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17 April 2014 12:48 pm ,
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Officials last week revealed that the U.S. contribution to ITER could cost $3.9 billion by 2034—roughly four times the...
An experimental hepatitis B drug that looked safe in animal trials tragically killed five of 15 patients in 1993. Now,...
Using the two high-quality genomes that exist for Neandertals and Denisovans, researchers find clues to gene activity...
A new report from the Intergovernmental Panel on Climate Change (IPCC) concludes that humanity has done little to slow...
Astronomers have discovered an Earth-sized planet in the habitable zone of a red dwarf—a star cooler than the sun—500...
Three years ago, Jennifer Francis of Rutgers University proposed that a warming Arctic was altering the behavior of the...
- 17 April 2014 12:48 pm , Vol. 344 , #6181
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Antibody Attack on Pancreatic Cancer
11 November 1997 8:00 pm
A new therapy for pancreatic cancer reduced the growth rate of tumors in patients in a pilot trial and, in a separate study, kept mouse tumors at bay altogether. The treatment, reported in today's issue of the Proceedings of the National Academy of Sciences, rallies the immune system's "killer" cells to fight the devastating cancer.
Fewer than 1% of pancreatic cancer patients live more than 5 years after diagnosis. "There is no successful medical treatment," says Wolff Schmiegel, a gastroenterologist at Ruhr University in Bochum, Germany. Hoping to improve this grim statistic, Schmiegel's group set out to exploit the immune system's ability to recognize some cancer cells as enemies by the telltale mat of proteins, such as epidermal growth factor receptors (EGFRs), that stud their surfaces. A cancer cell with lots of EGFRs draws a lot of antibodies that latch onto the receptors; the antibodies, in turn, attract killer cells that destroy the tumor cell. Increasing the number of receptors on tumor cells, the researchers reasoned, would boost the effectiveness of so-called immunotherapy, in which engineered antibodies are administered to attract the killer cells.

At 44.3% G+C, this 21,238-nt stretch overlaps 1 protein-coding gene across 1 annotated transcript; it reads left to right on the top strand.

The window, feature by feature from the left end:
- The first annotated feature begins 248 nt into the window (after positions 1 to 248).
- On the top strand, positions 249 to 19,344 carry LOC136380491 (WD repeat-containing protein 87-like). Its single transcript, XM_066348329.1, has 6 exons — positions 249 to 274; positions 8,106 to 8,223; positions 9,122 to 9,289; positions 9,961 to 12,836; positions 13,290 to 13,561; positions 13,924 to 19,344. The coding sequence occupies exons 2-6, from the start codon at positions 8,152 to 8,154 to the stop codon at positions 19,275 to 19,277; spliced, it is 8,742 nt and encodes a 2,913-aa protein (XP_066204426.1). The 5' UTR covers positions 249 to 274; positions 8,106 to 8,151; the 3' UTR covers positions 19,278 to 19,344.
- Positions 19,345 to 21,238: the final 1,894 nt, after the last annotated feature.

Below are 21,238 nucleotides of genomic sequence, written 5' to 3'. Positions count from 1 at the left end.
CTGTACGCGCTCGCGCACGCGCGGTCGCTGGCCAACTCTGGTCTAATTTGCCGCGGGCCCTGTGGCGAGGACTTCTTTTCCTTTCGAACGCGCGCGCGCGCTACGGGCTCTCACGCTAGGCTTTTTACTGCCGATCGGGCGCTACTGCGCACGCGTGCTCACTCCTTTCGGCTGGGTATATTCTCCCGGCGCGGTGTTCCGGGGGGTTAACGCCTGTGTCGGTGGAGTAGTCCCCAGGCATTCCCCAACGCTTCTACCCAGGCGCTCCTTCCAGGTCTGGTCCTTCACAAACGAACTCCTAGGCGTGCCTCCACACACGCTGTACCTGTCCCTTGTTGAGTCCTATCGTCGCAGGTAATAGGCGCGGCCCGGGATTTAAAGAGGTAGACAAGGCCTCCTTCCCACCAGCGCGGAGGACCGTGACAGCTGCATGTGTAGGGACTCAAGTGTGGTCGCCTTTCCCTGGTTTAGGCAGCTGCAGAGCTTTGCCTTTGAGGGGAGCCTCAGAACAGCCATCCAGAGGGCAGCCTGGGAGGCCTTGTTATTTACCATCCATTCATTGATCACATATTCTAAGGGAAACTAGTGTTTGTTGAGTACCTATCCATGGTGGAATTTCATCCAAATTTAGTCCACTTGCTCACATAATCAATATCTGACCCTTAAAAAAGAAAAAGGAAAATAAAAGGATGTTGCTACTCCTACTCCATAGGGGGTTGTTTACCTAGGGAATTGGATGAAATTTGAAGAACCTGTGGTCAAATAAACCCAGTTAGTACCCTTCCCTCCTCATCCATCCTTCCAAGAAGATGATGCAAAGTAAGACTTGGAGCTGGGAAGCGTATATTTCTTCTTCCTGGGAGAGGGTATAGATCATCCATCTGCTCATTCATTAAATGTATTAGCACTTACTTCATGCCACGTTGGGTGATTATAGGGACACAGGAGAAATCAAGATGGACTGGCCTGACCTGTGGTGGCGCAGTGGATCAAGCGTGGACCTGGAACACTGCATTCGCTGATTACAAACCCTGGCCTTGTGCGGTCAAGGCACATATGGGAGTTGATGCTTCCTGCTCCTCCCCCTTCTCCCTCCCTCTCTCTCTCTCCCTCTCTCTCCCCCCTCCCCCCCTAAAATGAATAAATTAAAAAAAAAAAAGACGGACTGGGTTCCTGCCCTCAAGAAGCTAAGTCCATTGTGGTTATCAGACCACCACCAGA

Four years ago, Schmiegel and his colleagues found they could raise EGFR levels on the surface of pancreatic cancer cells by adding a protein called tumor necrosis factor-a (TNF-a) to cultured cells. In their latest work, the researchers injected human pancreatic cancer cells into mice, which soon developed tumors. Treating these mice with TNF-a and EGFR antibodies kept the tumors from growing larger, as those of control mice swelled eightfold.
In a second study, Schmiegel's team treated 26 patients at similar stages of pancreatic cancer with TNF-a and a varying amount of the antibody. The tumors of patients receiving the most antibodies grew by less than 10% on average, while those in patients receiving the lowest dose more than doubled in size. The high-dose patients also lived more than twice as long on average as those on the lower dose, but that result was less reliable, because of the small number of patients.
The therapy offers a ray of hope for pancreatic cancer patients, says immunologist Hilary Koprowski of Thomas Jefferson University in Philadelphia, who says he is "cautiously optimistic" that the treatment will prove successful in the long term. "I wish there were more difference in survival rates" between the lower and higher dose groups, he says. Schmiegel is now working toward the next step--a study with more patients that could give more trustworthy information on survival times.